Posted by Communitas




Paul Anderson

If it works, don’t fix it.  If it doesn’t work, thinking it might start working won’t fix it.  We should learn from seventeen centuries that there may be another way of doing church.  How about checking out the way church was done before Christianity became Christendom and lost its original fire?!  If it took a Reformation to bring us back to a Biblical understanding of the gospel message, it may take another one to help us connect with a New Testament structure.


Not that there is only one way of gathering the saints together, but some wineskins may carry the new wine better than others. We’re not talking about tweaking the Sunday worship service or rearranging the pews; we are talking overhaul.  That is exciting to some, terrifying to others.  Change is costly, but not changing costs more—and the Church desperately needs change.  Could house churches come alongside the traditional church model as an alternative structure? Would the Church be strengthened by having this wineskin for some?


Significant things happened at houses in the early church:

  • Pentecost started in a house.  “When the day of Pentecost came, they were all together in one place.  Suddenly a sound like the blowing of a violent wind came from heaven and filled the whole house where they were sitting” (Acts 2:1,2).
  • The church grew as it met in homes, while larger gatherings occurred at the temple:  “Every day they continued to meet together in the temple courts.  They broke bread in their homes and ate together with glad and sincere hearts” (Acts 2:46).  Church Growth authors speak of three different groups for assembling together:  cell (small house group), congregation (the traditional model today), and celebration (groupings of cells coming together for joint worship).  “Day after day, in the temple courts and from house to house they never stopped teaching and proclaiming the good news that Jesus is the Christ” (Acts 5:42).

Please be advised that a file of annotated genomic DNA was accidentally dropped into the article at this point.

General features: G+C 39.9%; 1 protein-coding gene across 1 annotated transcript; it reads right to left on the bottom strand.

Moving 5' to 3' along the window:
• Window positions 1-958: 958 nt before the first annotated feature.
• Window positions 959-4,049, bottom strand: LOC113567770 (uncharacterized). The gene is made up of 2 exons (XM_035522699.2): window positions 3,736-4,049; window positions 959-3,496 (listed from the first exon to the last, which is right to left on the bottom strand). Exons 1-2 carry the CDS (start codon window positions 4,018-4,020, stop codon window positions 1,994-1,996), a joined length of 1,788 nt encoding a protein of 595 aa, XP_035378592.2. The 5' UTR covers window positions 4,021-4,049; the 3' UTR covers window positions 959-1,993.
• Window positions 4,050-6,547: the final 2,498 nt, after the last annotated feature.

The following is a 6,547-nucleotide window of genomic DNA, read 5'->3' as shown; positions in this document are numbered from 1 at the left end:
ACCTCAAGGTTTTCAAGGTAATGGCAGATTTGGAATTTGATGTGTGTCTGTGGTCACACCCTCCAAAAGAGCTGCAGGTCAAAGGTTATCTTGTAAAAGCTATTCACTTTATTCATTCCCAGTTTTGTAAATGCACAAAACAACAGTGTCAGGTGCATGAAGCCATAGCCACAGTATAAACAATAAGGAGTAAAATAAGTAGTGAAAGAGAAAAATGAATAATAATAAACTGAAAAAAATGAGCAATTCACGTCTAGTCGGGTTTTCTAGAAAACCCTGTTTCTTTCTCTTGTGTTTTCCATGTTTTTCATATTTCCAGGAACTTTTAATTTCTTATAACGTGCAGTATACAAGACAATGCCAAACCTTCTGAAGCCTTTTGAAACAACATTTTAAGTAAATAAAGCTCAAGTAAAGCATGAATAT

• Saul, who later became Paul, knew how to persecute the church:  “Going from house to house, he dragged off men and women and put them in prison” (Acts 8:3).
  • The Spirit fell on Gentiles in a house gathering with Peter (Acts 10:25).
  • The Philippian church was likely birthed in Lydia’s house (Acts 16:15; 16:40).
  • Priscilla and Aquila, leaders along with Paul, had a church that met in their house (Ro.16:5; I Cor.16:19).
  • Others had churches in their homes, including Nympha (Col.4:15) and Archippus (Philemon 2).
  • Paul met with people in homes.  It was his evangelistic strategy to begin in the synagogue, but when he had a critical mass that believed, he met with them in homes.  In his farewell to the Ephesians elders, where he stayed longer than any other place, he said that he taught “publicly and from house to house” (Acts 20:20).


House churches include some advantages over traditional churches. Here are some:

Low cost.  Just keep paying the mortgage.

Fellowship.  It beats staring at the neck of the person in front of you.  The sharing of lives may take place better in a home atmosphere than in a church building. It tends to be more relational than institutional.  House churches are natural extensions of the nuclear family and have a family atmosphere sometimes lacking in a traditional church. A cell church pastor told me that he could see Christianity lived out on a daily basis in homes because life was less segmented, more organic.

Evangelism.  It is more natural to invite someone to a home than to a church building.  We want to impact our neighborhood.  We can’t think of a better way than to plant a house church.  And they multiply more easily than traditional structures.

Discipleship.  Most people are spectators in congregations. The percentage of those involved as participants in house churches is larger.  The structure of the house church makes application of truth a more lively potential, where the fellowship has created a sense of interdependence.  We don’t need more knowledge; we need more obedience.  Learning the spiritual disciplines might happen more readily in the setting of a house church.  It is a place where gifts can be developed. It is probably easier in a house church to overcome the “what’s in it for me” syndrome. And because of the size, fewer people will likely fall through the cracks.